HHJ: Is that right Mr Andrews?

Mr Andrews: Yes, Your Honour.

HHJ: They were ordered to be served six weeks ago Mr Andrews.

Mr Andrews: I know You Honour. It is a minor miracle they are here now.

HHJ: We’ll say no more about it Mr Andrews. Whilst the orders of the court are important, justice being done in the end is what matters. Now, Miss Owen, why can’t your client be arraigned?

Miss Owen: He has not had a conference with trial counsel….

HHJ: Miss Owen, you are here and can discuss matters with the defendant. You are here to make progress with the case, it is your duty to deal with the case expeditiously. Cases are meant to be ready for trial by the PCMH. Now, Mr Andrews, is this the proposed trial indictment?

Mr Andrews: It is the indictment that has been drafted, although the trial advocate has yet to be identified so they may take a different view.

HHJ: I quite understand, Mr Andrews. The Crown can have 28 days to notify the court who will be conducting the trial. Now, Miss Owen, any good reason why the defendant should not be arraigned?

Miss Owen: As I say those who instruct me only received the papers yesterday so the defendant hasn’t even seen them yet….

HHJ: Yes, well he knows whether he has done it or not, so the question of his plea is a simple one. Is he guilty or not?

Miss Owen: But it is not that simple. He is charged with possession of a prohibited firearm. A person in that situation does not necessarily know whether it falls within that definition or not….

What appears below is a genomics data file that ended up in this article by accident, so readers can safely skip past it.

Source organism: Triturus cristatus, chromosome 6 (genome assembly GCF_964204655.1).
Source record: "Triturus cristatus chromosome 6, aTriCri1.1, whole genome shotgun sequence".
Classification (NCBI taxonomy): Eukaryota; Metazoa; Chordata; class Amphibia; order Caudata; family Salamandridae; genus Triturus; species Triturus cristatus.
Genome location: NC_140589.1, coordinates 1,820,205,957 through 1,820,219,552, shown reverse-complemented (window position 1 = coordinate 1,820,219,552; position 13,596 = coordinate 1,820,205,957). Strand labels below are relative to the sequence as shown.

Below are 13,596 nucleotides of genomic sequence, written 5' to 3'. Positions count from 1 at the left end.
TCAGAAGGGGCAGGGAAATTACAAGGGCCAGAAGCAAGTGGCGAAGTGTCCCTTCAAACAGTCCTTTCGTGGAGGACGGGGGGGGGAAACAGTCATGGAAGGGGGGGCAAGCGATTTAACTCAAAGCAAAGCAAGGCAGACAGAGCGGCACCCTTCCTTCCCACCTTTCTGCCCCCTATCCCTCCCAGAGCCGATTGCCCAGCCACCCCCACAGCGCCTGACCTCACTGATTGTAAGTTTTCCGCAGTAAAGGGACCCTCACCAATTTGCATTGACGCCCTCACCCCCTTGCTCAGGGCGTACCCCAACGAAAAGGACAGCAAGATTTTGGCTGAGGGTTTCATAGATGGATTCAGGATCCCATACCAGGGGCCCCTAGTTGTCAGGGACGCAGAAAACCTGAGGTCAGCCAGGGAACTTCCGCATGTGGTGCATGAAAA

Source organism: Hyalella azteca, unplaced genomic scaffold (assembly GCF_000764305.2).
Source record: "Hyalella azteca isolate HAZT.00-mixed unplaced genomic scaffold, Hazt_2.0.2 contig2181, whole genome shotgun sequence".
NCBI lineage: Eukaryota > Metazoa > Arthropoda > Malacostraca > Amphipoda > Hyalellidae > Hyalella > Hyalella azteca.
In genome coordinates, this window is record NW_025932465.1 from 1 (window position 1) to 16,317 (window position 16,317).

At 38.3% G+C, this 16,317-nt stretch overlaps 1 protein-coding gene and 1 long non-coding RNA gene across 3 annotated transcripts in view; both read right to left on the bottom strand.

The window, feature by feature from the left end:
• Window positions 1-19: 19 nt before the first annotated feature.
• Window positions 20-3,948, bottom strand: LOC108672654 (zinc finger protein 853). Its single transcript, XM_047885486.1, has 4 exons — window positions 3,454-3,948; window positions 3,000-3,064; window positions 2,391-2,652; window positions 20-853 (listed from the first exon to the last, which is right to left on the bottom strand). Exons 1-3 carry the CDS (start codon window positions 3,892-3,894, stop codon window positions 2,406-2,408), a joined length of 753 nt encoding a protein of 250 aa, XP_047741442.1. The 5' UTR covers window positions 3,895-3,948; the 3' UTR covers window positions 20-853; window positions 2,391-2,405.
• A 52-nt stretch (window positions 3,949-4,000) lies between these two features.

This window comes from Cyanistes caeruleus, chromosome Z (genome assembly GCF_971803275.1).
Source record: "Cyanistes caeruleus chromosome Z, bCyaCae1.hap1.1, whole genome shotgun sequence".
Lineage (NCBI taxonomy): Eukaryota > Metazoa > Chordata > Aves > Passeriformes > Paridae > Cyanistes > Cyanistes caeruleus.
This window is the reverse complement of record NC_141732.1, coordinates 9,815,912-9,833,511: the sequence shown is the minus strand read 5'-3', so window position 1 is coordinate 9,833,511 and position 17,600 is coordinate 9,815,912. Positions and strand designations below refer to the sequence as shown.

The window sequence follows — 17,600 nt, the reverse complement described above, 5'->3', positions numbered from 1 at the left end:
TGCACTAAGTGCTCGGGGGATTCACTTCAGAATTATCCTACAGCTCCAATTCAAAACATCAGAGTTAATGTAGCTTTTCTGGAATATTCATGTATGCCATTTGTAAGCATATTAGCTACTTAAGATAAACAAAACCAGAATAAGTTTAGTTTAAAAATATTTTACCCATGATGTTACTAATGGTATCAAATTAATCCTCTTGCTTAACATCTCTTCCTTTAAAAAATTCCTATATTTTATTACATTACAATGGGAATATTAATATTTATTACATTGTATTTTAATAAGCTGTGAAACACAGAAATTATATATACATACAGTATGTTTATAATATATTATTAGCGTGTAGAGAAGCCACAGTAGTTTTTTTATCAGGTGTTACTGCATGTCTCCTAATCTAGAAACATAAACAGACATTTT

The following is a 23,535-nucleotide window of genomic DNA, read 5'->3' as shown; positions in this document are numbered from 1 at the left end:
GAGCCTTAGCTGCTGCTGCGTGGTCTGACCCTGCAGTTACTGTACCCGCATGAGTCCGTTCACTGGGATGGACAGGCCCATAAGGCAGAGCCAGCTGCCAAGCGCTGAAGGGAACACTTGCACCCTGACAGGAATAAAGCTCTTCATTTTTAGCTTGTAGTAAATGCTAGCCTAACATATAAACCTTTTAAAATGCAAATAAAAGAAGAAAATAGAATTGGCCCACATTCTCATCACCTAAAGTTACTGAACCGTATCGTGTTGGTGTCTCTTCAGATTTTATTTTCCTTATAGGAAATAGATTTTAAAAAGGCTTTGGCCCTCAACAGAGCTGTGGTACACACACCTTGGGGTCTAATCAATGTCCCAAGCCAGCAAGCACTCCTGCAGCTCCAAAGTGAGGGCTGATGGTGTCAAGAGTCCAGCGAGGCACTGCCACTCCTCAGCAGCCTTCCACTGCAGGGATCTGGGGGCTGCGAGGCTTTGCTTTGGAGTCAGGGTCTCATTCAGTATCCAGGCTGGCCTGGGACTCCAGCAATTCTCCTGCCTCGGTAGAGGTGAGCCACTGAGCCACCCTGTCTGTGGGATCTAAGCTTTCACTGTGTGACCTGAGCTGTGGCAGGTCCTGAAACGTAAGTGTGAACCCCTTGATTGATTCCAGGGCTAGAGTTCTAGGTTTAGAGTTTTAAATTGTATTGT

HHJ: If he wants full credit he had better make it his business to know.

Miss Owen: But, with respect Your Honour, it is the sort of thing only an expert can know. And the defendant is not an expert.

HHJ: Let me make a note of that…. (speaks sotto voce whilst writing) “lethal weapon in hands of man who does not know what he is doing, potential aggravating feature” (the Judge finishes writing and looks back at counsel) Right, Mr Andrews, is there a report about the item?

Mr Andrews: Yes, Your Honour, the short form forensic expert’s report is at page 22 of the bundle….

Miss Owen: (leaps to her feet) When my learned friend says “expert” that is not accepted by the defence, Your Honour.

HHJ: Who is the expert Mr Andrews?

Mr Andrews: I understand that it is Bob Gunn, a civilian worker for the police armoury. Well, when I say civilian worker, I in fact mean cleaner. But he is quite a fan of the Dirty Harry films. And whilst it is still only the short form of his report it would appear that, in his expert opinion, it looks quite like the sort of thing that could, in a certain light, be a handgun. Whilst I accept that it is not perfect it is all we have been able to obtain in the nine months that have elapsed between this defendant’s arrest and his charge.

HHJ: I quite understand Mr Andrews. This is, after all, only one of hundreds of cases that the police and those who instruct you are dealing with. Now, Miss Owen, anything else to say on the subject of arraignment?

Miss Owen: Yes, Your Honour, it would be my submission that this is a case that should be dismissed for lack of evidence….

HHJ: That is an application I would ordinarily expect to receive in writing, Miss Owen….

Miss Owen: I know, but, as Your Honour knows, I only got the papers yesterday…